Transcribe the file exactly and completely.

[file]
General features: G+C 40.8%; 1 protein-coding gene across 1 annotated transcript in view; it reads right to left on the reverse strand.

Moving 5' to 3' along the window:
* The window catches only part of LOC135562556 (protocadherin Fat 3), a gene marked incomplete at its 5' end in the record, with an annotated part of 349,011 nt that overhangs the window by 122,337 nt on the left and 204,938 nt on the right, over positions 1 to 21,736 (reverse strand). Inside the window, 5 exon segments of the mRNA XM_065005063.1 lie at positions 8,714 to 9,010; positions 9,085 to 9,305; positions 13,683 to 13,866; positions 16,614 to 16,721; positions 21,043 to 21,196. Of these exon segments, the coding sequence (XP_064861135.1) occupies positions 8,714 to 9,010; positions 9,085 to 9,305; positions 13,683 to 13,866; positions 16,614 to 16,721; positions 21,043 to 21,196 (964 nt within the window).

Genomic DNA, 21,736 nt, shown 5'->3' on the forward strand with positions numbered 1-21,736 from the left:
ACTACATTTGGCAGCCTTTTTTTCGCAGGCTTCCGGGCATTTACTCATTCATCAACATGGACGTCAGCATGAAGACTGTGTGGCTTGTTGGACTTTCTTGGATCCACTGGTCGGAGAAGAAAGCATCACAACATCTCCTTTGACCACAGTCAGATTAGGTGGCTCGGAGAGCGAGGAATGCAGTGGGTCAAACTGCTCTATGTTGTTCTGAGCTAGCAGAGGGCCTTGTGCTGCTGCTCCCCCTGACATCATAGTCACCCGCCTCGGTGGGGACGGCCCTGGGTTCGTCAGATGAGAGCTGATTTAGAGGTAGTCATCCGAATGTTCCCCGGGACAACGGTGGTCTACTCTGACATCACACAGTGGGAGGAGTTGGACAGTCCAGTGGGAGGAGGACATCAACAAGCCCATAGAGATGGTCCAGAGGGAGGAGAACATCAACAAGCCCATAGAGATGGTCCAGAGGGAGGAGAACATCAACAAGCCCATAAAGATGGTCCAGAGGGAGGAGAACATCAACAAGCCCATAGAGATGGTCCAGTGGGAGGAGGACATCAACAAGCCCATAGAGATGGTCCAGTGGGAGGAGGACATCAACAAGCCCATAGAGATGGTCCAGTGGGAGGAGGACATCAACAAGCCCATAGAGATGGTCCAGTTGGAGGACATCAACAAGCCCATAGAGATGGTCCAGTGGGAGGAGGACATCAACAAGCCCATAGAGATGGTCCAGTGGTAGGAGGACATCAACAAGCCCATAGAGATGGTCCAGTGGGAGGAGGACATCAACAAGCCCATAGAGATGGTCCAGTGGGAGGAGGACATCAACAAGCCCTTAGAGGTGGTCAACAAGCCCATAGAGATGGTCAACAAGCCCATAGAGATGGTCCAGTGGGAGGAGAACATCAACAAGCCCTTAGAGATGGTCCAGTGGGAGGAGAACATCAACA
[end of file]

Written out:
General features: G+C 40.8%; 1 protein-coding gene across 1 annotated transcript in view; it reads right to left on the reverse strand.

Moving 5' to 3' along the window:
* The window catches only part of LOC135562556 (protocadherin Fat 3), a gene marked incomplete at its 5' end in the record, with an annotated part of 349,011 nt that overhangs the window by 122,337 nt on the left and 204,938 nt on the right, over positions 1 to 21,736 (reverse strand). Inside the window, 5 exon segments of the mRNA XM_065005063.1 lie at positions 8,714 to 9,010; positions 9,085 to 9,305; positions 13,683 to 13,866; positions 16,614 to 16,721; positions 21,043 to 21,196. Of these exon segments, the coding sequence (XP_064861135.1) occupies positions 8,714 to 9,010; positions 9,085 to 9,305; positions 13,683 to 13,866; positions 16,614 to 16,721; positions 21,043 to 21,196 (964 nt within the window).

Genomic DNA, 21,736 nt, shown 5'->3' on the forward strand with positions numbered 1-21,736 from the left:
ACTACATTTGGCAGCCTTTTTTTCGCAGGCTTCCGGGCATTTACTCATTCATCAACATGGACGTCAGCATGAAGACTGTGTGGCTTGTTGGACTTTCTTGGATCCACTGGTCGGAGAAGAAAGCATCACAACATCTCCTTTGACCACAGTCAGATTAGGTGGCTCGGAGAGCGAGGAATGCAGTGGGTCAAACTGCTCTATGTTGTTCTGAGCTAGCAGAGGGCCTTGTGCTGCTGCTCCCCCTGACATCATAGTCACCCGCCTCGGTGGGGACGGCCCTGGGTTCGTCAGATGAGAGCTGATTTAGAGGTAGTCATCCGAATGTTCCCCGGGACAACGGTGGTCTACTCTGACATCACACAGTGGGAGGAGTTGGACAGTCCAGTGGGAGGAGGACATCAACAAGCCCATAGAGATGGTCCAGAGGGAGGAGAACATCAACAAGCCCATAGAGATGGTCCAGAGGGAGGAGAACATCAACAAGCCCATAAAGATGGTCCAGAGGGAGGAGAACATCAACAAGCCCATAGAGATGGTCCAGTGGGAGGAGGACATCAACAAGCCCATAGAGATGGTCCAGTGGGAGGAGGACATCAACAAGCCCATAGAGATGGTCCAGTGGGAGGAGGACATCAACAAGCCCATAGAGATGGTCCAGTTGGAGGACATCAACAAGCCCATAGAGATGGTCCAGTGGGAGGAGGACATCAACAAGCCCATAGAGATGGTCCAGTGGTAGGAGGACATCAACAAGCCCATAGAGATGGTCCAGTGGGAGGAGGACATCAACAAGCCCATAGAGATGGTCCAGTGGGAGGAGGACATCAACAAGCCCTTAGAGGTGGTCAACAAGCCCATAGAGATGGTCAACAAGCCCATAGAGATGGTCCAGTGGGAGGAGAACATCAACAAGCCCTTAGAGATGGTCCAGTGGGAGGAGAACATCAACA